Robby Ames
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Thanks! Greg. Yup you can take 'Visual' as a 'Statue'. In this program there are 4 different statues(2 in each window). For example: Windows1 contains(we can see through) the statue of a Dog(Visula1) and a Cat(Visual2), similarly Windows2 contains(we can see through) the statue of a Man(Visula1) and a Woman(Visual2). From the Location1 we can see the statues of Dog, Cat and Man and from the Location2 we can see the statues of Man, Woman and Cat. I hope you understand the program now. Please try to consider all the 3 questions.
 
fred rosenberger
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Why is it a useless function? Sure, you didn't have it do anything, but I wouldn't say that is useless. You could have just as easily implemented it like this:

 
Robby Ames
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fred rosenberger wrote:Why is it a useless function? Sure, you didn't have it do anything, but I wouldn't say that is useless.

Thanks! Fred.. I just use this program as a model to state the problem(which is the extra/useless code). Here my point is: if we implement an Interface into a class, we must have to give a body to all the functions/methods into that class regardless of their need.
Now I refer you to my questions:
Robby Ames wrote:Here the program is small, but think, if it is big then?? There may be a useless coding of many lines. So my question is: Is there any way to avoid these kind of situation? Is it right to say this multiple inheritance because it inherits nothing except the method name? What is the real use of Interface(considering the big picture)?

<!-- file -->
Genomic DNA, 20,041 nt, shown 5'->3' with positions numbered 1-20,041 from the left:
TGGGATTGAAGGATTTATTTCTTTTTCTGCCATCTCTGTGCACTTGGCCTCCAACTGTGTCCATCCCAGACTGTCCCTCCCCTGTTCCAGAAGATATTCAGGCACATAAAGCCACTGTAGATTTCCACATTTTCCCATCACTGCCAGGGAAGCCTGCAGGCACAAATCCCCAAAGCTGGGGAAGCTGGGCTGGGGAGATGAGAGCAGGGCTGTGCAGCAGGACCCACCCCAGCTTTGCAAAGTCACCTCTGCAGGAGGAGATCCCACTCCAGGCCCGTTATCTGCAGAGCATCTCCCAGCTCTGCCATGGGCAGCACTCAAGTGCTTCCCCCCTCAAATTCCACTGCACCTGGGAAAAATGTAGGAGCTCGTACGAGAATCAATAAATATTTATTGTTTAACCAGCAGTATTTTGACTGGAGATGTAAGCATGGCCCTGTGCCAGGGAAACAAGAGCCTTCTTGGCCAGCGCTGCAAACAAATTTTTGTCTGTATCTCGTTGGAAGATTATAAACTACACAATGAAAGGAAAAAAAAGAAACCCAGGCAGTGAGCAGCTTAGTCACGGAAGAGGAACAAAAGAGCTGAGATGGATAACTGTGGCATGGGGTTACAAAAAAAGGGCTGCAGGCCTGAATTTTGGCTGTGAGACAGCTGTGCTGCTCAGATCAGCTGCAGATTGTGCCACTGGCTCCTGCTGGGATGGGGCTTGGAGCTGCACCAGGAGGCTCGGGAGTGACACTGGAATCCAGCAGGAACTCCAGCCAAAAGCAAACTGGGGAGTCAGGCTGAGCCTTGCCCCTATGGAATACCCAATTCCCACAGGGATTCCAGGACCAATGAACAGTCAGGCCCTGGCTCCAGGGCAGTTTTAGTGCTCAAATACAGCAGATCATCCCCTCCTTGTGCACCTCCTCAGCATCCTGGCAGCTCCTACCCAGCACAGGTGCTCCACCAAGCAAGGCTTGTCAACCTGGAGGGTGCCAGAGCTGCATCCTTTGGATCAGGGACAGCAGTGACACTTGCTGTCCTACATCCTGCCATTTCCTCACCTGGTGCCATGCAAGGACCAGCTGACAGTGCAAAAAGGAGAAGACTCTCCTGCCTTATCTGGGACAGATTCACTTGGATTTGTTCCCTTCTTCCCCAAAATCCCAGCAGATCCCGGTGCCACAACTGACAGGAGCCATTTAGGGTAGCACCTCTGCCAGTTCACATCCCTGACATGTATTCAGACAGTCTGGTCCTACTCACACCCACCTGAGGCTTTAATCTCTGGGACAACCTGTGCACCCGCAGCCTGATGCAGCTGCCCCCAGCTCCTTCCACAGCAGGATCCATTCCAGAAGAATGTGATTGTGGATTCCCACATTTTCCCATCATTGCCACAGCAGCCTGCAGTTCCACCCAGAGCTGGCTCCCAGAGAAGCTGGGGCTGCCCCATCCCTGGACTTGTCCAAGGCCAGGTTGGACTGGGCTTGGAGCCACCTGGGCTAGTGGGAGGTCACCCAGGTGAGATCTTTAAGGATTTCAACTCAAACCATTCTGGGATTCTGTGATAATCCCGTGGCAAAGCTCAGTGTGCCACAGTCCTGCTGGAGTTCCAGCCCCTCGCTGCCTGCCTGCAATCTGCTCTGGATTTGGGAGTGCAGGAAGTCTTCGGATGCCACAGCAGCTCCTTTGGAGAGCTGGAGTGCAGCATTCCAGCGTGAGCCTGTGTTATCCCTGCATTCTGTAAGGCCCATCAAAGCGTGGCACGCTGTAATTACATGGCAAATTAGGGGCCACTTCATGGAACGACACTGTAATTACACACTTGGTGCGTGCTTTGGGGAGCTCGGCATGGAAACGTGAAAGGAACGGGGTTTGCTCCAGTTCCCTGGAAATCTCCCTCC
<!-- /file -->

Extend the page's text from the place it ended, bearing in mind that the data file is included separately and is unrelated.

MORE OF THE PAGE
Paul Clapham
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I will just repeat what I said before: if you want to know the real use of interfaces, there is no shortage of examples of the real use of interfaces. And I suggest that very little can be learned from examples which aren't based on real-life requirements.

If you want to see examples of "multiple inheritance" via implementing several interfaces, then looking at a Swing program which implements several of the interfaces used to deal with user interaction would be a good start. I would suggest ActionListener and MouseMotionListener as examples.
 
Jayesh A Lalwani
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Robby Ames wrote:
fred rosenberger wrote:Why is it a useless function? Sure, you didn't have it do anything, but I wouldn't say that is useless.

Thanks! Fred.. I just use this program as a model to state the problem(which is the extra/useless code). Here my point is: if we implement an Interface into a class, we must have to give a body to all the functions/methods into that class regardless of their need.


Interface should define A behavior. The methods in the interface should be related to that behavior. You shouldn't be putting unrelated methods into an interface. If you have 2 differrent behaviors, define 2 intrfaces. Classes implement only the interfaces that describe their behavior
 
Robby Ames